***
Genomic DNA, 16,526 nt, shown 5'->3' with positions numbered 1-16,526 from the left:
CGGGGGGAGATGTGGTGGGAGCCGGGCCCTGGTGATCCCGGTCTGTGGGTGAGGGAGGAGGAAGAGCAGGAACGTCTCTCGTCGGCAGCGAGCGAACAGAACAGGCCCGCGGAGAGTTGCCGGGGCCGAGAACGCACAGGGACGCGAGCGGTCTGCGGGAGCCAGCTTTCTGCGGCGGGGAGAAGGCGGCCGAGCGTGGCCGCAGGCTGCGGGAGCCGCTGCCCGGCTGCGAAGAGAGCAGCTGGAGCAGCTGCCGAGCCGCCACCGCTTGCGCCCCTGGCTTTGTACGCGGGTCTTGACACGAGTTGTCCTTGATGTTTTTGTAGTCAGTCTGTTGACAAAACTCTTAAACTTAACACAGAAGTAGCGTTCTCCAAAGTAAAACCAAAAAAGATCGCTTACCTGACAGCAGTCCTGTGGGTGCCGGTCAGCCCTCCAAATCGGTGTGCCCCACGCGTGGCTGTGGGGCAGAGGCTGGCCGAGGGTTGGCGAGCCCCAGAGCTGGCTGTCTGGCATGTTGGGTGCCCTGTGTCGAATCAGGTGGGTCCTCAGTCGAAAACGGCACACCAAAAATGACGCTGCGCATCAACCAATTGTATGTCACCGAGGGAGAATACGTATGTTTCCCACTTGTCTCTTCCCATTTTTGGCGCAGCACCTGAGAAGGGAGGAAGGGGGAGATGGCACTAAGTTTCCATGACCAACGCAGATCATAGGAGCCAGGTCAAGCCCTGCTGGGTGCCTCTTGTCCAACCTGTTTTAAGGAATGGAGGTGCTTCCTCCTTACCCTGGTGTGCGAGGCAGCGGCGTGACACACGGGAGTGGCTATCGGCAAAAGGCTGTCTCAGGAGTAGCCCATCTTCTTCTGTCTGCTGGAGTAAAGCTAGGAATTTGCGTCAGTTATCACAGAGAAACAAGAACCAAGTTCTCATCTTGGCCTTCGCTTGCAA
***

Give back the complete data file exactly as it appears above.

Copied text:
Genomic DNA, 16,526 nt, shown 5'->3' with positions numbered 1-16,526 from the left:
CGGGGGGAGATGTGGTGGGAGCCGGGCCCTGGTGATCCCGGTCTGTGGGTGAGGGAGGAGGAAGAGCAGGAACGTCTCTCGTCGGCAGCGAGCGAACAGAACAGGCCCGCGGAGAGTTGCCGGGGCCGAGAACGCACAGGGACGCGAGCGGTCTGCGGGAGCCAGCTTTCTGCGGCGGGGAGAAGGCGGCCGAGCGTGGCCGCAGGCTGCGGGAGCCGCTGCCCGGCTGCGAAGAGAGCAGCTGGAGCAGCTGCCGAGCCGCCACCGCTTGCGCCCCTGGCTTTGTACGCGGGTCTTGACACGAGTTGTCCTTGATGTTTTTGTAGTCAGTCTGTTGACAAAACTCTTAAACTTAACACAGAAGTAGCGTTCTCCAAAGTAAAACCAAAAAAGATCGCTTACCTGACAGCAGTCCTGTGGGTGCCGGTCAGCCCTCCAAATCGGTGTGCCCCACGCGTGGCTGTGGGGCAGAGGCTGGCCGAGGGTTGGCGAGCCCCAGAGCTGGCTGTCTGGCATGTTGGGTGCCCTGTGTCGAATCAGGTGGGTCCTCAGTCGAAAACGGCACACCAAAAATGACGCTGCGCATCAACCAATTGTATGTCACCGAGGGAGAATACGTATGTTTCCCACTTGTCTCTTCCCATTTTTGGCGCAGCACCTGAGAAGGGAGGAAGGGGGAGATGGCACTAAGTTTCCATGACCAACGCAGATCATAGGAGCCAGGTCAAGCCCTGCTGGGTGCCTCTTGTCCAACCTGTTTTAAGGAATGGAGGTGCTTCCTCCTTACCCTGGTGTGCGAGGCAGCGGCGTGACACACGGGAGTGGCTATCGGCAAAAGGCTGTCTCAGGAGTAGCCCATCTTCTTCTGTCTGCTGGAGTAAAGCTAGGAATTTGCGTCAGTTATCACAGAGAAACAAGAACCAAGTTCTCATCTTGGCCTTCGCTTGCAA